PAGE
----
Indianapolis and Bloomington, IN — A new study by researchers from Indiana University finds that about 45 percent of patients who visit the emergency department for physical injuries and illnesses also have mental health and substance abuse problems that are often overlooked. It also found that patients who reported high levels of suicidal ideation and plans were more likely to have frequent emergency department visits.
That’s why IU researchers, expanding on previous studies, used a computer adaptive test to screen for mental health and substance use problems in patients with non-psychiatric complaints to examine whether emergency department visits were an important opportunity to screen for mental health issues.
Published in the Journal of the American College of Emergency PhysiciansThis is the most comprehensive study of the use of multidisciplinary mental health screening for non-psychiatric patients in the emergency department. The test, known as the Computerized Adjustment Test – Mental Health, modifies questions based on the respondents’ answers.with recent results
“The results of our study are really important for healthcare companies and health economists,” he said. Brian D’Onofrio, the study’s principal investigator and Professor of Psychological and Brain Sciences in the College of Arts and Sciences at IU Bloomington. “People who keep coming back to the emergency department are high-risk patients. It’s a place where screening can be very useful for identifying people who are at high risk — whether for suicidality, depression, anxiety, PTSD, or substance use problems — and getting them the care they need. they need.”
Besides follow-up care, mental health screening can also reduce the need for future visits, reducing burdens on emergency departments, he said.
To conduct the study, researchers asked randomly selected patients at an emergency department in Indianapolis to complete this computer-adaptive test that examines five conditions: depression, anxiety, post-traumatic stress disorder, suicidality, and substance use disorders. The aim of the study was to understand the prevalence of these problems through a sustained screening process in a large urban emergency department, where clinicians have competing and pressing concerns.
Of the 794 patients, the study showed that 24.1% were at moderate to severe risk for suicide, 8.3% for depression, 16.5% for anxiety, 12.3% for post-traumatic stress disorder, and 20.4% for substance use disorders. It also showed that people who had made two or more visits to the emergency department in the previous year were more likely to be in the medium-high suicide risk category compared to those who had never made one. Individuals who scored in the medium-high risk group had a 63% greater likelihood of visiting another emergency department within 30 days after the emergency department visit than those who scored low risk.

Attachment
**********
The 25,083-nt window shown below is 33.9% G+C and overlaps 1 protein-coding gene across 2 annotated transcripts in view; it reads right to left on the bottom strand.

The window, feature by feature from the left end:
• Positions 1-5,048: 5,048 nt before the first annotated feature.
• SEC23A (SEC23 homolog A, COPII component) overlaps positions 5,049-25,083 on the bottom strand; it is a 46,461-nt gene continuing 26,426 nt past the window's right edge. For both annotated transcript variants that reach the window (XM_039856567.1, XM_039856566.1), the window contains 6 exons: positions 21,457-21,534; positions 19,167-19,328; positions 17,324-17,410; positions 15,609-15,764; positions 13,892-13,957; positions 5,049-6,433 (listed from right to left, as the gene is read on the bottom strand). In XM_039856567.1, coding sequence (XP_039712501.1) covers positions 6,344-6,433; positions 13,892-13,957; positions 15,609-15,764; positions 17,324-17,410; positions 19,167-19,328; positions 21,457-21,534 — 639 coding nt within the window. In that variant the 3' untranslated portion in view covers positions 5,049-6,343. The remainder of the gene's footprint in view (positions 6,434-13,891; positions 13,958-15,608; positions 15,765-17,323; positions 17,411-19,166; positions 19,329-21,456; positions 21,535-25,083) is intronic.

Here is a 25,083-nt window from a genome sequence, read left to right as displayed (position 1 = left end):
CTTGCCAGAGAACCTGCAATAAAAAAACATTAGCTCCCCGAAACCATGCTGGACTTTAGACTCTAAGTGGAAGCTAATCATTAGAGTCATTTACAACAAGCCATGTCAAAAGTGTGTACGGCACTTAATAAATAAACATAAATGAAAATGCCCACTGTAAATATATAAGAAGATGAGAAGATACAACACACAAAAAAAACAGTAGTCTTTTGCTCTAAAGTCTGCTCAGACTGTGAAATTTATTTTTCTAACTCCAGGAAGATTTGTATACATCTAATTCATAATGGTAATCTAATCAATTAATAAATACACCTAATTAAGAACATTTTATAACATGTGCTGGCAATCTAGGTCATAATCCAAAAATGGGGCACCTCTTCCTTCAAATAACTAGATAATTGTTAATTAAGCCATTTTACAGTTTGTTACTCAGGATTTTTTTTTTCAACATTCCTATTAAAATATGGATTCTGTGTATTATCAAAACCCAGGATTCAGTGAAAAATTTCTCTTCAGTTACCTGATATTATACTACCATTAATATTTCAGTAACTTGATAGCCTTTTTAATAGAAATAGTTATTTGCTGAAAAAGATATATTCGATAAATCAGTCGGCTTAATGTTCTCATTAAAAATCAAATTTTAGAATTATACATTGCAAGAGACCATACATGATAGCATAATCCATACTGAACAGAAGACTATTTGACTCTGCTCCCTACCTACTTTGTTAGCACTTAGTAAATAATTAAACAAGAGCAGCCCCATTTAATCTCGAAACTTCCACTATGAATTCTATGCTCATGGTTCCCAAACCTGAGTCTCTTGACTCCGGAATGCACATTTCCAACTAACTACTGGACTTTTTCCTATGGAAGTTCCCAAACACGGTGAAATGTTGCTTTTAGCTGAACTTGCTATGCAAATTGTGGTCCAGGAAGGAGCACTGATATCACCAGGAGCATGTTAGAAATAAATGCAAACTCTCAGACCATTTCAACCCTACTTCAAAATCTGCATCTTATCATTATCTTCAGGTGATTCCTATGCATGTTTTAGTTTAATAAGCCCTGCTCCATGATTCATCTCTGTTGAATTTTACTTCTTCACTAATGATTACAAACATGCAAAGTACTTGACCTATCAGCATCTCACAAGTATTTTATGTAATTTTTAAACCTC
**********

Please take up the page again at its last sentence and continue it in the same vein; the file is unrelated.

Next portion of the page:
Previous research has also shown that many patients who die by suicide often visit the emergency department or enter the healthcare system for a non-psychiatric reason shortly before their suicide attempt.
The results of the study suggest that computer adaptive testing could be a viable option for quickly screening a large group of patients in the emergency department about their mental health because it provides results consistent with standard screening tests. It’s also faster than other screening methods, which makes it more practical for use in a crowded environment, said IU Ph.D. student Lauren O’Reillya researcher in D’Onofrio’s lab whose current research focuses on suicide.
Next, the researchers said, work is needed to understand the implications of this study, such as how emergency departments can incorporate screening into their procedures — as well as overcoming barriers to treating mental health conditions both inside and outside the emergency department.
“If emergency departments implement screening, it is critical that steps are taken post-screening to ensure adequate care, such as interventions, safety planning, or communication with providers,” O’Reilly said. “This is a particularly significant challenge given the global shortage of mental health care services.”
The study also opens up new avenues for improving the overall quality of emergency department care.
“I hope these findings provide an opportunity to discuss emergency department patients and intervention and link them to appropriate care,” he said. Paul Moses, senior author on the study and associate professor of emergency medicine at IU School of Medicine. “The emergency department is the place to go for anyone in crisis. I believe it is our duty to not only stabilize and treat patients in crisis, but also make sure we do everything we can to provide them with the resources they need to avoid a crisis in the future.”
This research was supported by a grant from IU responding to the great challenge of the addiction crisis.